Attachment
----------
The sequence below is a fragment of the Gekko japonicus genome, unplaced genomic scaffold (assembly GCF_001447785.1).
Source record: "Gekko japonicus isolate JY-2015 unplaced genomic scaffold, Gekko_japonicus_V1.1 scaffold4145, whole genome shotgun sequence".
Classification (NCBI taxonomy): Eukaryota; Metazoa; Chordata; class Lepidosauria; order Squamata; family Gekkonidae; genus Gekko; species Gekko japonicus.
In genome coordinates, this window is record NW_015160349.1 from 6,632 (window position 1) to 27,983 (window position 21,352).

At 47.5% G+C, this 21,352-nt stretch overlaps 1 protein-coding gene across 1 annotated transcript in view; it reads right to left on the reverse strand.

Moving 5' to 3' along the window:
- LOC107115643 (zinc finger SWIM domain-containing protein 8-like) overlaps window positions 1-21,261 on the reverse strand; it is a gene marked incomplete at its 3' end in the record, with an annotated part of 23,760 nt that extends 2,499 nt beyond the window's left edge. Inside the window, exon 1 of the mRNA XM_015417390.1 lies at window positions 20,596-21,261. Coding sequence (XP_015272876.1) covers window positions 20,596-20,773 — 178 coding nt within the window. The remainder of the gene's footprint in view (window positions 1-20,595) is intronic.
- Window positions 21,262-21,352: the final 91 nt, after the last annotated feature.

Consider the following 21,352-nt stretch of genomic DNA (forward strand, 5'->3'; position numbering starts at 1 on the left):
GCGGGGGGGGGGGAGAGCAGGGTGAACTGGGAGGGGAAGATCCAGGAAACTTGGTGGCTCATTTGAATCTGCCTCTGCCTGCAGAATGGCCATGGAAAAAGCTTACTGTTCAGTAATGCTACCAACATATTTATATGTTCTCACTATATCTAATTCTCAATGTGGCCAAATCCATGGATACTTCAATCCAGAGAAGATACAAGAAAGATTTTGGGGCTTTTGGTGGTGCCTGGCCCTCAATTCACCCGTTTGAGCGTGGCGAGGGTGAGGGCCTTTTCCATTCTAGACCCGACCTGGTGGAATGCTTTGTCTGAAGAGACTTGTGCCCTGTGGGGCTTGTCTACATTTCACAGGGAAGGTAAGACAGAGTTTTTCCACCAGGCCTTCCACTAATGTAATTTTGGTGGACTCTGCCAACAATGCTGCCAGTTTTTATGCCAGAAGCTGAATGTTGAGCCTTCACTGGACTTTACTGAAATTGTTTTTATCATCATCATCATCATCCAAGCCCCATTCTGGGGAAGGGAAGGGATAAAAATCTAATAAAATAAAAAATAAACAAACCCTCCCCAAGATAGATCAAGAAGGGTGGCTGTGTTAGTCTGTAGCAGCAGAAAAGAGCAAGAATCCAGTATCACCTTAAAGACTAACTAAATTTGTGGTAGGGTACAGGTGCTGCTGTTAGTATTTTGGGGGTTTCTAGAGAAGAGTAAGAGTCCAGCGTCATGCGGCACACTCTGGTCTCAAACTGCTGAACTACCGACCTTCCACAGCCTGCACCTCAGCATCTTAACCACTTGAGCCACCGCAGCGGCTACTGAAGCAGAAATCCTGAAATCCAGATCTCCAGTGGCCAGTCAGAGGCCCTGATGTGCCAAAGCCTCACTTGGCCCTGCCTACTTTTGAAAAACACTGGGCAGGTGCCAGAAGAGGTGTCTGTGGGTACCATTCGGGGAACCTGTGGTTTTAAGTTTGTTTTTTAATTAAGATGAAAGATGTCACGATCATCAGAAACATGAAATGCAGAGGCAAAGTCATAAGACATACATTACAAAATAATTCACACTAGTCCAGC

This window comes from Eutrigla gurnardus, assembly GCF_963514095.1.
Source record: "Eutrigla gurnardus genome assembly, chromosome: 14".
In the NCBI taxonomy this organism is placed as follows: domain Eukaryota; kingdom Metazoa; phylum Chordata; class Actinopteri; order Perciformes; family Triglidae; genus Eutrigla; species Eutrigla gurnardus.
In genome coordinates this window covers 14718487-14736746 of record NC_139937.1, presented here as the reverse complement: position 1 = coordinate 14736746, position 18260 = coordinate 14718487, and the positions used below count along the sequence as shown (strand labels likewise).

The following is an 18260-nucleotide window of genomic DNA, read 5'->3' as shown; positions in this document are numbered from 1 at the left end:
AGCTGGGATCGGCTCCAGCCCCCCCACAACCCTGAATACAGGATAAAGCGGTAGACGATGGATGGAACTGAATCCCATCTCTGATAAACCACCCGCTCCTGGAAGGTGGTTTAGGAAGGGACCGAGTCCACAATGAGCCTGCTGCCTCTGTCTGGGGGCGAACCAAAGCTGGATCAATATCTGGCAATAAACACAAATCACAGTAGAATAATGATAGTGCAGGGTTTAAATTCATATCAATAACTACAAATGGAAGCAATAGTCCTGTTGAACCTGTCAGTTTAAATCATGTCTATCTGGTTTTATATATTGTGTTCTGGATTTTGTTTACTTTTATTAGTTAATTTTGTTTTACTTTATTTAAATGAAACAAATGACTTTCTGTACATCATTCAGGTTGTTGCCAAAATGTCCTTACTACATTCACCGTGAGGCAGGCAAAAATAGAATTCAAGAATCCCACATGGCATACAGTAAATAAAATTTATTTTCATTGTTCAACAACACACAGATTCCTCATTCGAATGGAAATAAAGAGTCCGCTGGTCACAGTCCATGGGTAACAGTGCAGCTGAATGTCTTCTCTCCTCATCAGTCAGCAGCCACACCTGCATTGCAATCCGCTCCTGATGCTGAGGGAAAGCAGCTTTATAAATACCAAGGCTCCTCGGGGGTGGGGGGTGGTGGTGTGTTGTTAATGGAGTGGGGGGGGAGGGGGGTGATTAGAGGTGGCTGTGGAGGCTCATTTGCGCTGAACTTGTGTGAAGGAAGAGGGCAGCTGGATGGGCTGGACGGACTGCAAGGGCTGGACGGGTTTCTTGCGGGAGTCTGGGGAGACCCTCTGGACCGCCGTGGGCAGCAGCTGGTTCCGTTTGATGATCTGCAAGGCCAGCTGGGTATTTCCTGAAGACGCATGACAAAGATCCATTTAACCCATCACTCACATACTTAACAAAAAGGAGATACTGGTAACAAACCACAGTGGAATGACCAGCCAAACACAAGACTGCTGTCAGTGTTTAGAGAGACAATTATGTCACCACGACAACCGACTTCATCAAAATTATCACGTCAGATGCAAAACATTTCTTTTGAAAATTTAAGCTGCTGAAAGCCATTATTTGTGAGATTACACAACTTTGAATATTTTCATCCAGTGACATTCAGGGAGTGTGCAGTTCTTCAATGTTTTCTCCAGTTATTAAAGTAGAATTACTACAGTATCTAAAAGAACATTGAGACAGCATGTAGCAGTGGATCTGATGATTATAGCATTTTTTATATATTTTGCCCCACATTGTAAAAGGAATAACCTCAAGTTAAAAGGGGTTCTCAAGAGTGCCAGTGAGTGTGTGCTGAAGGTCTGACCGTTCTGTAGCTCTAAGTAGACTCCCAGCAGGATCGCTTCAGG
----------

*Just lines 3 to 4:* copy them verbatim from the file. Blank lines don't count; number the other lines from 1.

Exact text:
Classification (NCBI taxonomy): Eukaryota; Metazoa; Chordata; class Lepidosauria; order Squamata; family Gekkonidae; genus Gekko; species Gekko japonicus.
In genome coordinates, this window is record NW_015160349.1 from 6,632 (window position 1) to 27,983 (window position 21,352).